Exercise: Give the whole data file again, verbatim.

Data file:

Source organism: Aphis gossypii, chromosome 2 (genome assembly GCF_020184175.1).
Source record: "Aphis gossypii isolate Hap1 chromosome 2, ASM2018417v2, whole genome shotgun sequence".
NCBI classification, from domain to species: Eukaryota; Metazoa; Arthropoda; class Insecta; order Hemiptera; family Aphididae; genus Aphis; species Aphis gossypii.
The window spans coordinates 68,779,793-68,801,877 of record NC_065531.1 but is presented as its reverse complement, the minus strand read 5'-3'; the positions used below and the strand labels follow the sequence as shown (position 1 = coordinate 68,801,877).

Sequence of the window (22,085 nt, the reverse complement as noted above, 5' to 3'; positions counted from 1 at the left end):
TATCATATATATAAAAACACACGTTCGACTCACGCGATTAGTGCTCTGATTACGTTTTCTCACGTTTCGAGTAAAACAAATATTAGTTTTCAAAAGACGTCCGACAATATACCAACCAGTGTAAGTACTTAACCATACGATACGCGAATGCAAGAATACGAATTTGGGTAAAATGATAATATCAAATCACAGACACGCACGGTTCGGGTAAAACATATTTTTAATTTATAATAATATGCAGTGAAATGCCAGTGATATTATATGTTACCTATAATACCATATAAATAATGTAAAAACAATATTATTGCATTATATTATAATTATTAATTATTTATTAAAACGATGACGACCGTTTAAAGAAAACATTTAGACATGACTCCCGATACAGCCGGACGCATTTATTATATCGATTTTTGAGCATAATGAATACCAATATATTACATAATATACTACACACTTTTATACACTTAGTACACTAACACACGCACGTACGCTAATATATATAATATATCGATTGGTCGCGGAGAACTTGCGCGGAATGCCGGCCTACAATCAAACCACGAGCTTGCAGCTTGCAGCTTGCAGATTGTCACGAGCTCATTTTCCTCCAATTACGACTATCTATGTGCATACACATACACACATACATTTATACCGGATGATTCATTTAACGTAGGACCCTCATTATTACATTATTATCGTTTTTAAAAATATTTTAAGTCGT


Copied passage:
Source organism: Aphis gossypii, chromosome 2 (genome assembly GCF_020184175.1).
Source record: "Aphis gossypii isolate Hap1 chromosome 2, ASM2018417v2, whole genome shotgun sequence".
NCBI classification, from domain to species: Eukaryota; Metazoa; Arthropoda; class Insecta; order Hemiptera; family Aphididae; genus Aphis; species Aphis gossypii.
The window spans coordinates 68,779,793-68,801,877 of record NC_065531.1 but is presented as its reverse complement, the minus strand read 5'-3'; the positions used below and the strand labels follow the sequence as shown (position 1 = coordinate 68,801,877).

Sequence of the window (22,085 nt, the reverse complement as noted above, 5' to 3'; positions counted from 1 at the left end):
TATCATATATATAAAAACACACGTTCGACTCACGCGATTAGTGCTCTGATTACGTTTTCTCACGTTTCGAGTAAAACAAATATTAGTTTTCAAAAGACGTCCGACAATATACCAACCAGTGTAAGTACTTAACCATACGATACGCGAATGCAAGAATACGAATTTGGGTAAAATGATAATATCAAATCACAGACACGCACGGTTCGGGTAAAACATATTTTTAATTTATAATAATATGCAGTGAAATGCCAGTGATATTATATGTTACCTATAATACCATATAAATAATGTAAAAACAATATTATTGCATTATATTATAATTATTAATTATTTATTAAAACGATGACGACCGTTTAAAGAAAACATTTAGACATGACTCCCGATACAGCCGGACGCATTTATTATATCGATTTTTGAGCATAATGAATACCAATATATTACATAATATACTACACACTTTTATACACTTAGTACACTAACACACGCACGTACGCTAATATATATAATATATCGATTGGTCGCGGAGAACTTGCGCGGAATGCCGGCCTACAATCAAACCACGAGCTTGCAGCTTGCAGCTTGCAGATTGTCACGAGCTCATTTTCCTCCAATTACGACTATCTATGTGCATACACATACACACATACATTTATACCGGATGATTCATTTAACGTAGGACCCTCATTATTACATTATTATCGTTTTTAAAAATATTTTAAGTCGT